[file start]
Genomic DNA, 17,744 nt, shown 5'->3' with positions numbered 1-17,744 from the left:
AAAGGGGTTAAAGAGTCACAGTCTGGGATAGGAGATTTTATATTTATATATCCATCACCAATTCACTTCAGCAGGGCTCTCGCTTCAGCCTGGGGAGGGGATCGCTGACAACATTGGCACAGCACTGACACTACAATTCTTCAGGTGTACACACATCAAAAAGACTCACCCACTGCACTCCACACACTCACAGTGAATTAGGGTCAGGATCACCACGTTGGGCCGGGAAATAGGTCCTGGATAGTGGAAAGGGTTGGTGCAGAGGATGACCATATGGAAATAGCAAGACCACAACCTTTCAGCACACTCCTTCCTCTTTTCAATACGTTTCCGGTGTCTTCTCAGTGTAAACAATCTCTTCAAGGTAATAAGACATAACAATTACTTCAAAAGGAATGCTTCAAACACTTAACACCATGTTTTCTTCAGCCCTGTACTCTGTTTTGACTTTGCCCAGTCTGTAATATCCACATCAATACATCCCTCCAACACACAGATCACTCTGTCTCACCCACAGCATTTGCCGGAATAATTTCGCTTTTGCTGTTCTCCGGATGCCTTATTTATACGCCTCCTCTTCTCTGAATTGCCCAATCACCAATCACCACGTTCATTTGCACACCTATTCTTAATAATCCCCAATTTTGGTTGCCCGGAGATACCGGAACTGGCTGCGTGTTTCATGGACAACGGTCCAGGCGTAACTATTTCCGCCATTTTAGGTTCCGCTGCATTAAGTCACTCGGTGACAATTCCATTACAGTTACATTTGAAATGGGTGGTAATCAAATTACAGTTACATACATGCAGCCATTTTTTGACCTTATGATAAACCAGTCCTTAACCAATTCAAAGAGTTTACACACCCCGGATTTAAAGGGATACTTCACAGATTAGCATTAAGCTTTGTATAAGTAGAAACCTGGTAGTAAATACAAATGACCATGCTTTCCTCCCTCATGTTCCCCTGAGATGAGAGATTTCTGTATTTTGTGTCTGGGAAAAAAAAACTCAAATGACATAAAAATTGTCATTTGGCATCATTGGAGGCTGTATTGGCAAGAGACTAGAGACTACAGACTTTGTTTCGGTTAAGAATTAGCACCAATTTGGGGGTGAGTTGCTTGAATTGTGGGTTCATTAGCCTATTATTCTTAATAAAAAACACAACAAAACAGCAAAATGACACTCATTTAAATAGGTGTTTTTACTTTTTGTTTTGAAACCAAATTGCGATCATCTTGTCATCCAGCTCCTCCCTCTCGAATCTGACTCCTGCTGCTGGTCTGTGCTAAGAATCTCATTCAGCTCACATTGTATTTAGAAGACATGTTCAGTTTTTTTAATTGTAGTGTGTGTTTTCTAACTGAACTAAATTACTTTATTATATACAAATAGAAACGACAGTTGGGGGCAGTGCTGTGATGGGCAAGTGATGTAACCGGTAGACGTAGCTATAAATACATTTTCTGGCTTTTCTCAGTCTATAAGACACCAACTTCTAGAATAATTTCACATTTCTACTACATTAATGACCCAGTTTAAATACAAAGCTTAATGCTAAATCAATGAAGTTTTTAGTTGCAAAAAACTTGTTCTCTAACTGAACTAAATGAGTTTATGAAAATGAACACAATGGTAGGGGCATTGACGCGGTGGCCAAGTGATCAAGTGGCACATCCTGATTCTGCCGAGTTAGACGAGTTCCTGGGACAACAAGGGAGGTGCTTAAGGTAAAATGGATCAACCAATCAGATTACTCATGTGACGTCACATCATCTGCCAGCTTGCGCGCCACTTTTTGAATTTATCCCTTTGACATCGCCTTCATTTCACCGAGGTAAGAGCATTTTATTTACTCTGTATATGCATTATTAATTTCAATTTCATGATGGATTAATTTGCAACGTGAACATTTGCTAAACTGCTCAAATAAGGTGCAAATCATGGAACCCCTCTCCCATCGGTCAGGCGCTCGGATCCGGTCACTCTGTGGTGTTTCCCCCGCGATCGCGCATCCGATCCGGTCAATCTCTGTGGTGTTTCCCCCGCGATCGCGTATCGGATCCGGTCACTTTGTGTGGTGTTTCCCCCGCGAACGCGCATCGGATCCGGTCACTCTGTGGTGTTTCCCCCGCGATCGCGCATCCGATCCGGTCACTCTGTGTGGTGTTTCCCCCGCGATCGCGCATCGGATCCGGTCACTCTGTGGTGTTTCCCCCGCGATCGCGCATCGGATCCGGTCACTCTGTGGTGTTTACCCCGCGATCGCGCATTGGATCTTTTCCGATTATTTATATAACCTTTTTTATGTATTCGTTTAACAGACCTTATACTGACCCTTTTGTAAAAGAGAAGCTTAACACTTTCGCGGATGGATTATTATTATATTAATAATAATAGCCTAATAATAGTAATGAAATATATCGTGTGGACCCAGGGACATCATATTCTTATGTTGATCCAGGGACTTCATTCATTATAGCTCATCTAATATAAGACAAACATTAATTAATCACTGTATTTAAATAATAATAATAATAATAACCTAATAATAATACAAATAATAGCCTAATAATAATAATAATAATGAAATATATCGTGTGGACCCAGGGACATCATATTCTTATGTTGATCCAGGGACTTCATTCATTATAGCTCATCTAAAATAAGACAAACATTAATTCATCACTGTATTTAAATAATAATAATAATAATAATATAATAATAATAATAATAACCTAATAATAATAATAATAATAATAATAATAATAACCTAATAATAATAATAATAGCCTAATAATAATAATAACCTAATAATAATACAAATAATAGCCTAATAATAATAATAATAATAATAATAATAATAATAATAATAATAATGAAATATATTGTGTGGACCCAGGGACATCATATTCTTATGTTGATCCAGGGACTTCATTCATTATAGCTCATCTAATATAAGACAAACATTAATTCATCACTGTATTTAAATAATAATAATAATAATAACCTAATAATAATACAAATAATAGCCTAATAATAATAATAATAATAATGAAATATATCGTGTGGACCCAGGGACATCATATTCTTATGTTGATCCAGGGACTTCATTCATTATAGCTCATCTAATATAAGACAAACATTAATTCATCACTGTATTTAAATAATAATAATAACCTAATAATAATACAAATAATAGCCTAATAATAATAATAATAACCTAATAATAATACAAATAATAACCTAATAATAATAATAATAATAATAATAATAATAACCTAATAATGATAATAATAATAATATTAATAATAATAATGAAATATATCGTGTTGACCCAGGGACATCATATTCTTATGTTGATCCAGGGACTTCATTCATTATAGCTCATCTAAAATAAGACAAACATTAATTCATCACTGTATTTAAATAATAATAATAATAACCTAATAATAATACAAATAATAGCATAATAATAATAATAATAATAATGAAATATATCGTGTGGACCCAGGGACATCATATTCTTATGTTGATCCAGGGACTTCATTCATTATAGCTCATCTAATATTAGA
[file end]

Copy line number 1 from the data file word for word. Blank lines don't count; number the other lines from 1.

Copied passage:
Genomic DNA, 17,744 nt, shown 5'->3' with positions numbered 1-17,744 from the left: